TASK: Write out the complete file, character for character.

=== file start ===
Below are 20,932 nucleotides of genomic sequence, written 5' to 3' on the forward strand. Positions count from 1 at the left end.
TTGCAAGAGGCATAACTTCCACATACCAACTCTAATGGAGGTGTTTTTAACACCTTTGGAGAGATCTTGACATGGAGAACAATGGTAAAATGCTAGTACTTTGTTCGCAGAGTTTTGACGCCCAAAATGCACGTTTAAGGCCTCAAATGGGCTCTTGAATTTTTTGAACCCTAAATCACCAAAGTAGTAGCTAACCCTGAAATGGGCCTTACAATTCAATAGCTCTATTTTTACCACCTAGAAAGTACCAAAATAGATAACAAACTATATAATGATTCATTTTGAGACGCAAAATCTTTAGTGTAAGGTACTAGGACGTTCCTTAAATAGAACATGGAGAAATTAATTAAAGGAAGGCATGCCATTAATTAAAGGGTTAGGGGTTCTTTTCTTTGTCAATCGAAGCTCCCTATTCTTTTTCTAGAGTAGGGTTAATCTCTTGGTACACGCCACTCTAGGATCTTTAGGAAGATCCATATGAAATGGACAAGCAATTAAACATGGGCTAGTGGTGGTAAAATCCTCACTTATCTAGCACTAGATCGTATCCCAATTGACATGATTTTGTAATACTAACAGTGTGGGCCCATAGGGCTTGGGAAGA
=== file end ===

Below are 20,932 nucleotides of genomic sequence, written 5' to 3' on the forward strand. Positions count from 1 at the left end.
TTGCAAGAGGCATAACTTCCACATACCAACTCTAATGGAGGTGTTTTTAACACCTTTGGAGAGATCTTGACATGGAGAACAATGGTAAAATGCTAGTACTTTGTTCGCAGAGTTTTGACGCCCAAAATGCACGTTTAAGGCCTCAAATGGGCTCTTGAATTTTTTGAACCCTAAATCACCAAAGTAGTAGCTAACCCTGAAATGGGCCTTACAATTCAATAGCTCTATTTTTACCACCTAGAAAGTACCAAAATAGATAACAAACTATATAATGATTCATTTTGAGACGCAAAATCTTTAGTGTAAGGTACTAGGACGTTCCTTAAATAGAACATGGAGAAATTAATTAAAGGAAGGCATGCCATTAATTAAAGGGTTAGGGGTTCTTTTCTTTGTCAATCGAAGCTCCCTATTCTTTTTCTAGAGTAGGGTTAATCTCTTGGTACACGCCACTCTAGGATCTTTAGGAAGATCCATATGAAATGGACAAGCAATTAAACATGGGCTAGTGGTGGTAAAATCCTCACTTATCTAGCACTAGATCGTATCCCAATTGACATGATTTTGTAATACTAACAGTGTGGGCCCATAGGGCTTGGGAAGA